Can You Sue for Breach of Fiduciary Duty in South Carolina?
You may have many personal reasons to sue a fiduciary that broke your trust, one of the fundamental reasons likely being significant financial loss. If you are a beneficiary and believe a fiduciary breached their duty, you may have a claim for a civil lawsuit.
What Is a Fiduciary Duty?
A fiduciary duty is a legal obligation for an individual to act solely in the best interest of another person or entity. A fiduciary must put the welfare of their beneficiary above their interest. They are in a position of utmost trust and are held to a high standard of honesty, integrity, and transparency. Above all else, they cannot benefit at the expense of their beneficiary. If a fiduciary fails to act in the beneficiary’s best interest, they have breached their duty.
Can You Sue a Fiduciary in South Carolina?
You can sue a fiduciary, but only if you are the beneficiary to whom they owe a duty.
For instance, if a friend was in a fiduciary relationship and believes the fiduciary breached their duty, you cannot sue that fiduciary; only your friend can. In other words, you cannot sue on behalf of someone else.
Examples of Fiduciary Relationships
While you may not be familiar with the term “fiduciary,” you have likely engaged in these relationships regularly. There are many types of fiduciary relationships, and some common examples of fiduciary relationships include the following:
- An employer and employee,
- An accountant and client,
- An attorney and client,
- An executor or personal representative of an estate,
- A principal and agent,
- A guardian to a ward,
- A corporate officer to shareholders,
- Joint ventures with each other, and
- A trustee to a beneficiary.
Other fiduciary relationships exist, and a breach may be actionable even if you do not see it on the above list.
Examples of a Fiduciary Duty Breach
Within fiduciary relationships, there can be many forms of a breach which may depend on the nature of the relationship and the role of the fiduciary. Some common examples include:
- Acting in the interest of a competitor,
- Failing to disclose a conflict of interest,
- Sharing trade secrets,
- Failing to disclose pertinent information and facts,
- Self-dealing or acting to your benefit,
- Embezzling against an estate or trust, and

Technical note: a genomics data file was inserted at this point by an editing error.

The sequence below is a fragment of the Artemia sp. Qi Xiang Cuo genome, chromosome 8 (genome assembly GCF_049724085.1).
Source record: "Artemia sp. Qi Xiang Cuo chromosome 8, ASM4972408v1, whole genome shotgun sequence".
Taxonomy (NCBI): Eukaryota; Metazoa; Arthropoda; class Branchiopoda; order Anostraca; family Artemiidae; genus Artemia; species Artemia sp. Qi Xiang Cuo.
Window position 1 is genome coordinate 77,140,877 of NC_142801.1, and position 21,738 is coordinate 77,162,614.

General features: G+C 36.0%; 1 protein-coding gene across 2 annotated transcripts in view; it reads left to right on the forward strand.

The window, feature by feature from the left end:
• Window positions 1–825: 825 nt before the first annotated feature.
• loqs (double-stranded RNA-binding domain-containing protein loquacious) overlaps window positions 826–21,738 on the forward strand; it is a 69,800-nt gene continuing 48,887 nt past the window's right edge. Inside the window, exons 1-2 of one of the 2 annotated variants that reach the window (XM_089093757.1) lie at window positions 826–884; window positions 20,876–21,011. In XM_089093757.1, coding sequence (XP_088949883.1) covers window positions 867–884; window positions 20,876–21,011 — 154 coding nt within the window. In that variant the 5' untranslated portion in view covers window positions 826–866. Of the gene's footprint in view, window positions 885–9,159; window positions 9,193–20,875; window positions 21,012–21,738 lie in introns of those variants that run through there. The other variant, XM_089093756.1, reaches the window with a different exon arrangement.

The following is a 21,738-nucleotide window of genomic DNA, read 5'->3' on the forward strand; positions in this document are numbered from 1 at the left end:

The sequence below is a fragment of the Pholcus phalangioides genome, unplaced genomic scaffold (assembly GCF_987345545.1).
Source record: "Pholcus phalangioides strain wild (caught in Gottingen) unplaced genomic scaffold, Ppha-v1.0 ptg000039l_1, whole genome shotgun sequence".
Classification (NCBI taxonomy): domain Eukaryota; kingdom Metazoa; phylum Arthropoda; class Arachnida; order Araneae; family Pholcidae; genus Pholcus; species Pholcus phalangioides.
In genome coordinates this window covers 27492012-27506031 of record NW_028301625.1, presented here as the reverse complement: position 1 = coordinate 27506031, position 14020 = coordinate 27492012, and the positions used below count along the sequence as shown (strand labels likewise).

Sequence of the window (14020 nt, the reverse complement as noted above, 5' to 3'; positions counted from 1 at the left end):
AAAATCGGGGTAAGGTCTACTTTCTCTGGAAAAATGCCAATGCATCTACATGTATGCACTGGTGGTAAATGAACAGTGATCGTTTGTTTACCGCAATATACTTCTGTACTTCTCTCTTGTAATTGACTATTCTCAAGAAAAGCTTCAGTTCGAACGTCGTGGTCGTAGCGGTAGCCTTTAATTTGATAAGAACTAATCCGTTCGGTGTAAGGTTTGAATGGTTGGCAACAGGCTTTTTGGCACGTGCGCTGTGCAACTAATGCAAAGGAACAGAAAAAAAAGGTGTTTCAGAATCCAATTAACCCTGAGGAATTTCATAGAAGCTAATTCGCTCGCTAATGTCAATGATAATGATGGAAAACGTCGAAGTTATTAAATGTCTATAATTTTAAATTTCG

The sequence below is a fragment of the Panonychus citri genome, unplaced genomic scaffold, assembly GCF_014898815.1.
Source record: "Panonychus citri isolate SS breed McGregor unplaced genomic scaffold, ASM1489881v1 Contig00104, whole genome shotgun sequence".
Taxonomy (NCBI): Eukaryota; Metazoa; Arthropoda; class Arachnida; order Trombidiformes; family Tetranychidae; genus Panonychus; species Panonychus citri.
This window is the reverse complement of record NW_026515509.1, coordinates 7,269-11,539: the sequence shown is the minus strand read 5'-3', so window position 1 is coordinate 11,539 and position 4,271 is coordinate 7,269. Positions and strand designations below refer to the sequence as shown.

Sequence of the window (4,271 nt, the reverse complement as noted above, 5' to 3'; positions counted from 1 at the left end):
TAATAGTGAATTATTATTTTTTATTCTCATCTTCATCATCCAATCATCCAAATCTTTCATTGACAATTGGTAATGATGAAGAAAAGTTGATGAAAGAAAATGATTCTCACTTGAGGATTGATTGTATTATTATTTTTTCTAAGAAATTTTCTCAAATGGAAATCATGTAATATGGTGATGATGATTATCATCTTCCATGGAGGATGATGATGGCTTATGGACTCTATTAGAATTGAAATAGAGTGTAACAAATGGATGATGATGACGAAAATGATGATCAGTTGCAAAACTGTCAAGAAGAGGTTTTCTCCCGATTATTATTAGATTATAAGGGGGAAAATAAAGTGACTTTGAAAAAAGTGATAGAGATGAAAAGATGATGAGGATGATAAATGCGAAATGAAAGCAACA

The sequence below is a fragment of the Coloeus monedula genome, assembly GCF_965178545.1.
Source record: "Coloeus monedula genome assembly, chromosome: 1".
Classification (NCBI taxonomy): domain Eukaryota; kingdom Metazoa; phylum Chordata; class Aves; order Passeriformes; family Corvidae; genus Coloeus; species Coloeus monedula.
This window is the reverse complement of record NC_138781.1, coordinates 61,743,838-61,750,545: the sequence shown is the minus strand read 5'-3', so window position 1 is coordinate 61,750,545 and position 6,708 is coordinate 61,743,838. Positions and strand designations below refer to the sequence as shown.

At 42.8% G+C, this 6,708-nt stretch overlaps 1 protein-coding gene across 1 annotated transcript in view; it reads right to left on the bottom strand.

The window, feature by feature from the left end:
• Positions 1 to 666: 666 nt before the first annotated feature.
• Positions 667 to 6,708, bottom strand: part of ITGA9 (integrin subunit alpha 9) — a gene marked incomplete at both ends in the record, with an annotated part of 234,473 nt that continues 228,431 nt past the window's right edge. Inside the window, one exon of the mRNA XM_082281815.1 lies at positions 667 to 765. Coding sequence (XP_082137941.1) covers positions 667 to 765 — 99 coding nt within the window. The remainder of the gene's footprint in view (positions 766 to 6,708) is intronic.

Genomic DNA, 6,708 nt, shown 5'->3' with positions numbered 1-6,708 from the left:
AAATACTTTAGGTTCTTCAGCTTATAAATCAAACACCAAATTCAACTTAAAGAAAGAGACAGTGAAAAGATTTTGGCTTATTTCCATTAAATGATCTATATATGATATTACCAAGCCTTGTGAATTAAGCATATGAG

- Denying shareholders access to documents or preventing them from exercising their voting rights.
It is important to remember this list is not all-inclusive, and a breach of fiduciary can take many shapes and forms. If you believe a violation occurred, it is best to contact a knowledgeable attorney to assess your case.
How to Sue for Breach of Fiduciary Duty
Under South Carolina law, an individual generally has three years to file a breach of fiduciary claim from the date the alleged breach occurred. If you believe someone breached their duty to you, you must act with some expeditiousness.
Proving a Breach of Fiduciary Claim in Court
The plaintiff must prove several factors to win a breach of fiduciary duty action.
To be successful, the plaintiff in a breach of the fiduciary case must prove the essential elements of the claim. The plaintiff can recover damages the defendant caused by providing substantial evidence to support these elements.
- Fiduciary Relationship Existed: The plaintiff must prove that a fiduciary relationship existed (i.e., the defendant owed the plaintiff a duty).
- Breach: The plaintiff must prove the fiduciary breached that relationship and expected duties. Specifically, a breach means that the fiduciary acted contrary to their duty.
- Damages: The plaintiff must prove that by the fiduciary failing to uphold their duty, the plaintiff suffered damages. If the fiduciary withheld pertinent information, misappropriated funds, took advantage of their authority or influence, failed to uphold their responsibilities, or misrepresented relevant facts, it is likely that the plaintiff suffered some degree of economic damage.
Notably, the plaintiff will only have an actionable case if they can show the defendant’s breach caused them to suffer damages. In other words, even if the plaintiff can prove a fiduciary relationship existed and the fiduciary breached that relationship, the plaintiff still needs to show that they suffered damages (e.g., financial loss). Otherwise, they do not have a viable case. Keeping diligent records can be vital to proving your claim in court.
Get Help from South Carolina Breach of Fiduciary Duty Lawyer Today
If you trusted someone to have your best interest at heart and they breached that trust, it can be devastating emotionally and financially. If you are wondering about your legal recourse and whether you can sue for breach of fiduciary duty, it is best to seek experienced legal counsel. Breach of fiduciary duty claims are complex and challenging. The evidentiary proof necessary to be successful is rarely readily available. It can take diligence and resources to investigate the claim. At the Peace Law Firm, we have been helping individuals who have been wronged for over two decades. Contact us today and let our experienced team assist you.